Integrated optimisation of grinding and flotation cells

Runge, K. C., Tabosa, E. and Holtham, P. (2014). Integrated optimisation of grinding and flotation cells. In: 12th AusImm Mill Operators' Conference 2014: Proceedings. 12th AusIMM Mill Operators' Conference 2014, Townsville, Australia, (77-84). 1-3 September 2014.

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Name Description MIMEType Size Downloads
Author Runge, K. C.
Tabosa, E.
Holtham, P.
Title of paper Integrated optimisation of grinding and flotation cells
Conference name 12th AusIMM Mill Operators' Conference 2014
Conference location Townsville, Australia
Conference dates 1-3 September 2014
Convener David Hunter
Proceedings title 12th AusImm Mill Operators' Conference 2014: Proceedings
Series The Australasian Institute of Mining and Metallurgy Publication Series No 9/2014
Place of Publication Carlton, VIC, Australia
Publisher AusIMM: Australasian Institute of Mining and Metallurgy
Publication Year 2014
Year available 2014
Sub-type Fully published paper
Open Access Status
ISBN 9781925100143
Start page 77
End page 84
Total pages 8
Collection year 2015
Language eng
Formatted Abstract/Summary
Traditionally, comminution and flotation have been surveyed, analysed and optimised separately. This often results in less than optimal outcomes because of the complex interactions between the two processes. Flotation recovery is a strong function of the valuable mineral particle size distribution with lower recovery of ultra-fines due to poor fl otation kinetics, optimum recovery for the intermediate sized particles and lower recovery for the coarser particles due to poorer liberation. Thus, to optimise flotation recovery and grade it is usually best to grind to a fine size. This requirement needs to be balanced by the cost of grinding finer and the revenue that results from an increase in grinding throughput, which often results in a coarsening of the flotation feed.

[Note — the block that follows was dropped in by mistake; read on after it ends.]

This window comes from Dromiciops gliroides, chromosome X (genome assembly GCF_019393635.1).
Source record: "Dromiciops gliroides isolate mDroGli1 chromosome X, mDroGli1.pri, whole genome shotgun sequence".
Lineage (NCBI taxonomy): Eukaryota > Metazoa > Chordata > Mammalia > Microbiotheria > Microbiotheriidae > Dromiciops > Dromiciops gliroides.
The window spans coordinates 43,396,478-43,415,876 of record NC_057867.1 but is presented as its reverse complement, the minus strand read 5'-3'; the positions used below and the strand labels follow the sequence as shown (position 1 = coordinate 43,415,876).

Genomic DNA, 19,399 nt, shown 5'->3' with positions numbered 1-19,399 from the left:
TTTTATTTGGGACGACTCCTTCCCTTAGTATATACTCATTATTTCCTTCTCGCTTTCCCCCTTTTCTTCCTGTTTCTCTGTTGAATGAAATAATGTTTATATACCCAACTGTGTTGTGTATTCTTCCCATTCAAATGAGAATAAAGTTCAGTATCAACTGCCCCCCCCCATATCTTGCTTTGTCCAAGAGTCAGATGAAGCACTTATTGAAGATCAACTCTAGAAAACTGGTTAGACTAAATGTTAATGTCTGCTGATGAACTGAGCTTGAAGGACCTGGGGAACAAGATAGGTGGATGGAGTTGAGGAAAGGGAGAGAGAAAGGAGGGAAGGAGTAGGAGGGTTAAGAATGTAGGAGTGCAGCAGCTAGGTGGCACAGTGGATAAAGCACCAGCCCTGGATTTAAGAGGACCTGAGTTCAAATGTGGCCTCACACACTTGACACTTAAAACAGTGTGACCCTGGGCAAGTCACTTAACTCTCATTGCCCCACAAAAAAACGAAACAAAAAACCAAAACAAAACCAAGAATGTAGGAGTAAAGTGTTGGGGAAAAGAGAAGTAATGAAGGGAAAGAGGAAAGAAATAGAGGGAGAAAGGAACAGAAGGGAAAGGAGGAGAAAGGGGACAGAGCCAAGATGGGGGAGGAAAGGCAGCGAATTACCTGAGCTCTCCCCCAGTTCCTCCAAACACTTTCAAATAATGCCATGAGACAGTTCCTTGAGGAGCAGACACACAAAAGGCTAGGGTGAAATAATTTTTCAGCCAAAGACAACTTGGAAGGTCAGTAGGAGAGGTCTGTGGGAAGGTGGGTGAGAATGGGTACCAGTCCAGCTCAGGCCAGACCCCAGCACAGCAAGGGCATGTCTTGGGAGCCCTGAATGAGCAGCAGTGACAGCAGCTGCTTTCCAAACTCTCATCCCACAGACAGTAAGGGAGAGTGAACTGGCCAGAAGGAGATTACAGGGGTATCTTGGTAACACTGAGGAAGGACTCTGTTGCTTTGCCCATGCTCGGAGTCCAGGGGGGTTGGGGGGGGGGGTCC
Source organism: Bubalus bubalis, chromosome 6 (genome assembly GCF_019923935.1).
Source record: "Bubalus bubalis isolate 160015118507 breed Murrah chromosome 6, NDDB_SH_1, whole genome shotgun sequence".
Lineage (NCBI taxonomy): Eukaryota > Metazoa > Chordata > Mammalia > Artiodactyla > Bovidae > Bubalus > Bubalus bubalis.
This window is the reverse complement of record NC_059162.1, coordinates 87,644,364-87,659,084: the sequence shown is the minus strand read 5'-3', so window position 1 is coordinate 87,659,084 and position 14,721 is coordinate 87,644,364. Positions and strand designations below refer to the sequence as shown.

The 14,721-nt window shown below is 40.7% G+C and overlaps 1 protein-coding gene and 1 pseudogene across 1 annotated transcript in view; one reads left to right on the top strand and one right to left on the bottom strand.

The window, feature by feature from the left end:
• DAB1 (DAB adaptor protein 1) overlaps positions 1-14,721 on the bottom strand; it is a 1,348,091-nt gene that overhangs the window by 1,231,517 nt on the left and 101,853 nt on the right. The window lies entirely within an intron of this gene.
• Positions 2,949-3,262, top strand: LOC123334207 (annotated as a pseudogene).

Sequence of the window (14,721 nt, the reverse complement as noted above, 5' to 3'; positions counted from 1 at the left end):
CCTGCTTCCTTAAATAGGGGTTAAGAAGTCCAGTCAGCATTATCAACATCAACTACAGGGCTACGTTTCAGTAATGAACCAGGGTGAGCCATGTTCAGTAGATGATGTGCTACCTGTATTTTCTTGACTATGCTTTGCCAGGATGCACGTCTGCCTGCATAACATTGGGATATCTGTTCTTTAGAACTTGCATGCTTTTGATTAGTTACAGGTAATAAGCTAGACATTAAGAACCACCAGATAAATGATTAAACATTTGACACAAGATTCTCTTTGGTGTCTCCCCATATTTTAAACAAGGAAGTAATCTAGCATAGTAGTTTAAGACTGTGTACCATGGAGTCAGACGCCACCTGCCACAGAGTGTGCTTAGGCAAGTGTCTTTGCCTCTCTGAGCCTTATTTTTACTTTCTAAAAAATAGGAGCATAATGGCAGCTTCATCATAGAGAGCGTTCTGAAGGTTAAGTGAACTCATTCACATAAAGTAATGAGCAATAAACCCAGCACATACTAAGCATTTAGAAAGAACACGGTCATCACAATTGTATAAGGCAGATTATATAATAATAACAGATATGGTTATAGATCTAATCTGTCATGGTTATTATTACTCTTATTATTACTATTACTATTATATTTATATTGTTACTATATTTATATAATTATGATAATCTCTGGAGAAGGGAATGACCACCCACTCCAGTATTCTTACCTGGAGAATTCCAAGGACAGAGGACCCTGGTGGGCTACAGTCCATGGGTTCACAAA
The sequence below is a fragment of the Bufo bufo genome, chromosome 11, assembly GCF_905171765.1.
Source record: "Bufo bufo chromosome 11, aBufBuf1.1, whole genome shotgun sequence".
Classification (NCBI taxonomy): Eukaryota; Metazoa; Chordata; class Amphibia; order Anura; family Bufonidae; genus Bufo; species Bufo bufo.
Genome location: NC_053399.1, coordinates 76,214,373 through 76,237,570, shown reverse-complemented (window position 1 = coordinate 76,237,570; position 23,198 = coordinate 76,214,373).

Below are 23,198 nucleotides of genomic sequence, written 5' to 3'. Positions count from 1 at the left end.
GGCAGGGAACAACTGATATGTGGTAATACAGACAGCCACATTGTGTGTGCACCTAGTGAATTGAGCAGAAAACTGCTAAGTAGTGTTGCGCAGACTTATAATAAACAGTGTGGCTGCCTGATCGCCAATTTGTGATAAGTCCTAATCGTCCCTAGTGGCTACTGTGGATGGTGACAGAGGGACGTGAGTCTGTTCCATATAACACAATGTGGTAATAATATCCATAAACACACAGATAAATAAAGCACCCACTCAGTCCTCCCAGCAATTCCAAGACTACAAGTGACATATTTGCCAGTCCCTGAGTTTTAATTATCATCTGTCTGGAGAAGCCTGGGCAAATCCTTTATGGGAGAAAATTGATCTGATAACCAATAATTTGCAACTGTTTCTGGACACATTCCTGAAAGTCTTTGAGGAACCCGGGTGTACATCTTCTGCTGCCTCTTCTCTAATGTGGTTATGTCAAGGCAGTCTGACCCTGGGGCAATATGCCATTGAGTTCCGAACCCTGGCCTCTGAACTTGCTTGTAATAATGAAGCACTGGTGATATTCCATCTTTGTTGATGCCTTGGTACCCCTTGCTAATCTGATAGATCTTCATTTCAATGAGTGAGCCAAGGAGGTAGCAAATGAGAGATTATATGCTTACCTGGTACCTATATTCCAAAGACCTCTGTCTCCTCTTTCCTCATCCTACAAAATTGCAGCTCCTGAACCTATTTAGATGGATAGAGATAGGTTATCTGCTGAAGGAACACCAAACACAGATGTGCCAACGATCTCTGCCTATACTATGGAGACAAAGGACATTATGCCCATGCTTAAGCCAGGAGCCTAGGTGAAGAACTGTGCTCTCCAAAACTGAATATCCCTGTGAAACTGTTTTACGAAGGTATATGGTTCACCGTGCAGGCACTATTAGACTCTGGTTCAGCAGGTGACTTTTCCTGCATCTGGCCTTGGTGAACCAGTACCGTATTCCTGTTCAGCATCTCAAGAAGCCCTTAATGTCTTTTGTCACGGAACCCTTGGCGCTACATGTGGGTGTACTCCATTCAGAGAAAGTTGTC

This paper demonstrates a te chnique which can be used to predict the effect of a change in feed grind size on flotation performance. It can be used to determine the optimum grind size for a particular operation which optimises total circuit profitability. Analysis is relatively easy to perform, as a minimum, requiring only size by assay data of the feed and product streams of the process. Case studies will be presented that demonstrate the usefulness of this technique in feed grind applications. Potential use of the technique for r egrind evaluation is discussed. The limitations associated with this technique in certain circuit scenarios will also be outlined.
Q-Index Code E1
Q-Index Status Confirmed Code
Institutional Status UQ

 
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Created: Tue, 09 Sep 2014, 10:53:28 EST by Karen Holtham on behalf of Julius Kruttschnitt Mineral Research Centre